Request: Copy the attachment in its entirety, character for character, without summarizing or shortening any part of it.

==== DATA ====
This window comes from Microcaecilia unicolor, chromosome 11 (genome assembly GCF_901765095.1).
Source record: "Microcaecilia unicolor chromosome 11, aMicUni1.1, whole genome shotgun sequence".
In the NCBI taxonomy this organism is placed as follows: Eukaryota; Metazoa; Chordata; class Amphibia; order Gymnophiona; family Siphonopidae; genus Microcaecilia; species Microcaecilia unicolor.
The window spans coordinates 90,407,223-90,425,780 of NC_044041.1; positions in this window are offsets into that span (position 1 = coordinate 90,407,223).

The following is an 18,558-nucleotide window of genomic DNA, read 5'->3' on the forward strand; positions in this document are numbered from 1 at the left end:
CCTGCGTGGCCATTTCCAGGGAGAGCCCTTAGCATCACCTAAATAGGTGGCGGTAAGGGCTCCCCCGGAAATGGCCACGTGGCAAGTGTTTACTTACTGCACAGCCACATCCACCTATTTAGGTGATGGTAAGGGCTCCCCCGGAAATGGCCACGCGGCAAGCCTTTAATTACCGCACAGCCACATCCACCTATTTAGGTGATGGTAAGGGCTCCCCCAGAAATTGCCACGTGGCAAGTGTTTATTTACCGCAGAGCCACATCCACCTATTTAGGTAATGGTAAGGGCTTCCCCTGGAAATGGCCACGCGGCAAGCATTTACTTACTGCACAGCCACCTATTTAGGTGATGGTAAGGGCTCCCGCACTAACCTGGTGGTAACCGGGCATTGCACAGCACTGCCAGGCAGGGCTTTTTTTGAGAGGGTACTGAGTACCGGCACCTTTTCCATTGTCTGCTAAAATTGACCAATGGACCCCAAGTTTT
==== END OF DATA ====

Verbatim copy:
This window comes from Microcaecilia unicolor, chromosome 11 (genome assembly GCF_901765095.1).
Source record: "Microcaecilia unicolor chromosome 11, aMicUni1.1, whole genome shotgun sequence".
In the NCBI taxonomy this organism is placed as follows: Eukaryota; Metazoa; Chordata; class Amphibia; order Gymnophiona; family Siphonopidae; genus Microcaecilia; species Microcaecilia unicolor.
The window spans coordinates 90,407,223-90,425,780 of NC_044041.1; positions in this window are offsets into that span (position 1 = coordinate 90,407,223).

The following is an 18,558-nucleotide window of genomic DNA, read 5'->3' on the forward strand; positions in this document are numbered from 1 at the left end:
CCTGCGTGGCCATTTCCAGGGAGAGCCCTTAGCATCACCTAAATAGGTGGCGGTAAGGGCTCCCCCGGAAATGGCCACGTGGCAAGTGTTTACTTACTGCACAGCCACATCCACCTATTTAGGTGATGGTAAGGGCTCCCCCGGAAATGGCCACGCGGCAAGCCTTTAATTACCGCACAGCCACATCCACCTATTTAGGTGATGGTAAGGGCTCCCCCAGAAATTGCCACGTGGCAAGTGTTTATTTACCGCAGAGCCACATCCACCTATTTAGGTAATGGTAAGGGCTTCCCCTGGAAATGGCCACGCGGCAAGCATTTACTTACTGCACAGCCACCTATTTAGGTGATGGTAAGGGCTCCCGCACTAACCTGGTGGTAACCGGGCATTGCACAGCACTGCCAGGCAGGGCTTTTTTTGAGAGGGTACTGAGTACCGGCACCTTTTCCATTGTCTGCTAAAATTGACCAATGGACCCCAAGTTTT